Monday, September 21, 2009
Red flags at the doctor's office
It seems that the rampant, misguided identity theft prevention efforts have finally reached the doctor's office. I recently went in to the doctor I've seen a dozen times and was surprised to hear they now required my driver's license to verify my identity. After disillusioning myself that they would know who I was after all this time, I surrendered my license and watched them scan it. The receptionist apologized and said she didn't really know why they were doing this now. She guessed it was probably "a HIPAA thing."
Since this sounded like a total guess, I looked into it. Sure enough, it's not. The FTC has passed down the Red Flags Rule mandating several requirements health care organizations must now do to "fight identity theft." The basic gist is the office must verify the patient is the same person that is on file. While scanning the driver's license is NOT specifically required, it is a common way many offices are interpreting the requirements.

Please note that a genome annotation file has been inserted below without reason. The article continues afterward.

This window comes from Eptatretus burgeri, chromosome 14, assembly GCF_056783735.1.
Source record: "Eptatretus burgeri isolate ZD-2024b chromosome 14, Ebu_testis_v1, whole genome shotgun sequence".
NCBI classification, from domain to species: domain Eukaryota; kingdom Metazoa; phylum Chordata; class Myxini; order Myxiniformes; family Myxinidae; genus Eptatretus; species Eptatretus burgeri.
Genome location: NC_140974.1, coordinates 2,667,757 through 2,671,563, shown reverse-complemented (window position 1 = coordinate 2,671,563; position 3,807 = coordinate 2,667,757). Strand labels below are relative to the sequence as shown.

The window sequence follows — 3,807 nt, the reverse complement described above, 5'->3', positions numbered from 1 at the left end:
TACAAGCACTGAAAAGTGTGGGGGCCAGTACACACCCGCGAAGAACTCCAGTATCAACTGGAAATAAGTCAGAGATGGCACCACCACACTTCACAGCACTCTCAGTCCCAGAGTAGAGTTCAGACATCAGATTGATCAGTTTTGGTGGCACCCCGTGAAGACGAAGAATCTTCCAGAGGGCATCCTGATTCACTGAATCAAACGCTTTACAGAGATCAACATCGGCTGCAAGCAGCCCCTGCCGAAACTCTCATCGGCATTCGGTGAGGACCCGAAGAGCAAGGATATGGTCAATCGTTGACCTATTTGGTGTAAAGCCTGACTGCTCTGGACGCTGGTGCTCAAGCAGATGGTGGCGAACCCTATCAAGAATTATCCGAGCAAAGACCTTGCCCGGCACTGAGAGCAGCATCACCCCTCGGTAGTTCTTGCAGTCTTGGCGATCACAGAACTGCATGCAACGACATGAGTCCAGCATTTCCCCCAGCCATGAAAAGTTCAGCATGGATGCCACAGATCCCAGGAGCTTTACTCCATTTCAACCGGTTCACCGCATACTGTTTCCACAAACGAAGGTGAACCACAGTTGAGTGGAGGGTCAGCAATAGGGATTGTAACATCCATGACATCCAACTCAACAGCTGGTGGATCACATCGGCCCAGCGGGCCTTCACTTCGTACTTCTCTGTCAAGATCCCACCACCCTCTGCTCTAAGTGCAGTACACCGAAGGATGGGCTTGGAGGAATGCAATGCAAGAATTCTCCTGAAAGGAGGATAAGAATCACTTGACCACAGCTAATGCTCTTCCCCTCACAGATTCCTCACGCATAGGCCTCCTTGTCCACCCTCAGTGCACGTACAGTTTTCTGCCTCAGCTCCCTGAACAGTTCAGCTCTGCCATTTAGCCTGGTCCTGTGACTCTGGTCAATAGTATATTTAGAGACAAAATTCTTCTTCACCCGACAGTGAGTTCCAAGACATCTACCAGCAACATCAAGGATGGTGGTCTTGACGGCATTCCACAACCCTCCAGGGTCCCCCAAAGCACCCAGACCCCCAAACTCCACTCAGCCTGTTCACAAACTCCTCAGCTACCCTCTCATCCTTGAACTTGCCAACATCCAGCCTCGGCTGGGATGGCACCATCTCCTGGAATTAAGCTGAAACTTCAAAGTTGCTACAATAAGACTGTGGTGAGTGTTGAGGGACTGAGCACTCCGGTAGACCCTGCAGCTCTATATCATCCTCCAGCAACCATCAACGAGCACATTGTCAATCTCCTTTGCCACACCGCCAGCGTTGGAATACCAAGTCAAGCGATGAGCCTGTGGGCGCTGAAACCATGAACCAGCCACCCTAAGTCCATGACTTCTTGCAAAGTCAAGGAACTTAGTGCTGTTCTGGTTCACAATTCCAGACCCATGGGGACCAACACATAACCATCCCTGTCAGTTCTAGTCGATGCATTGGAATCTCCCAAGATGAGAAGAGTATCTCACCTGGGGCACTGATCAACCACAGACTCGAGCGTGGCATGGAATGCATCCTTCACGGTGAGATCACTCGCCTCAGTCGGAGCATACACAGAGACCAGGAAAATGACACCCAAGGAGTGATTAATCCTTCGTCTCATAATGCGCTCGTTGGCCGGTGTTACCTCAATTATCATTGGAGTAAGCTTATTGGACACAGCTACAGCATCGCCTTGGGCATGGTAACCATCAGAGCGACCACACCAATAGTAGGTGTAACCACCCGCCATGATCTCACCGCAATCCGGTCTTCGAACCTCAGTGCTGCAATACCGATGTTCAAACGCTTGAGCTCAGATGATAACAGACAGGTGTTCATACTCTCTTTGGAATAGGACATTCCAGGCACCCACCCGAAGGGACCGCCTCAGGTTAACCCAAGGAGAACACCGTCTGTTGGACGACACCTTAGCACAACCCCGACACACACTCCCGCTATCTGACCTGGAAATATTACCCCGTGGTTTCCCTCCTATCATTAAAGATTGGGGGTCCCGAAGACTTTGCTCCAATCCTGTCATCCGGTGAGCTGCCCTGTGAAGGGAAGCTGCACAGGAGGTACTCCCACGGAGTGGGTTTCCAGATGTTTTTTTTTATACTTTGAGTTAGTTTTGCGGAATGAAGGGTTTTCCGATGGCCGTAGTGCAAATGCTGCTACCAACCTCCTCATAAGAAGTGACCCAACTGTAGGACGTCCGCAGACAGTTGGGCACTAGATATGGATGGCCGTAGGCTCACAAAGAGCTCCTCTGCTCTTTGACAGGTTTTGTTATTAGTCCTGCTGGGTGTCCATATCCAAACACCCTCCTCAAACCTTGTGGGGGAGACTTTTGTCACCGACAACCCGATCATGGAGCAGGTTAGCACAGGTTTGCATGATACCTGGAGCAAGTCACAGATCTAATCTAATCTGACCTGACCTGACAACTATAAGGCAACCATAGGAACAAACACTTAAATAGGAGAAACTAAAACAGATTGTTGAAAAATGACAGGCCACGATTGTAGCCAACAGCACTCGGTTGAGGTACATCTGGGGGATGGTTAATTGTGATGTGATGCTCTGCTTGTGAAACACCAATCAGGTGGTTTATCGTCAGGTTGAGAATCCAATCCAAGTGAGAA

So if it's not explicitly required, can you opt out of this protection? Reports are mixed, and it isn't simple. Security expert Jennifer Jabbusch tweeted her experiences recently and finally convinced the office that she would not agree to a scan of her license on file. Other people have reported doctors refusing them services. Sherri Davidoff wrote a great post at http://philosecurity.org exploring the problems this mandate will give to people that don't drive, the elderly, and children.
So why is the FTC so misguided? A chat with my doctor about their security strategy tells me everything. They are using out of the box Vista anti-virus and no wireless network. It was a short conversation. Can we expect more from private health care offices? What security measures would be sufficient to protect the drivers license images? It is apparent that the FTC has pushed more responsibility on the private practice than they are willing or able to be responsible for. Instead they have sweetened the pot by creating a very attractive target of driver's license info tied to medical info. By storing this information, they may prevent some identity theft in the office, but they are actually encouraging identity theft in other places.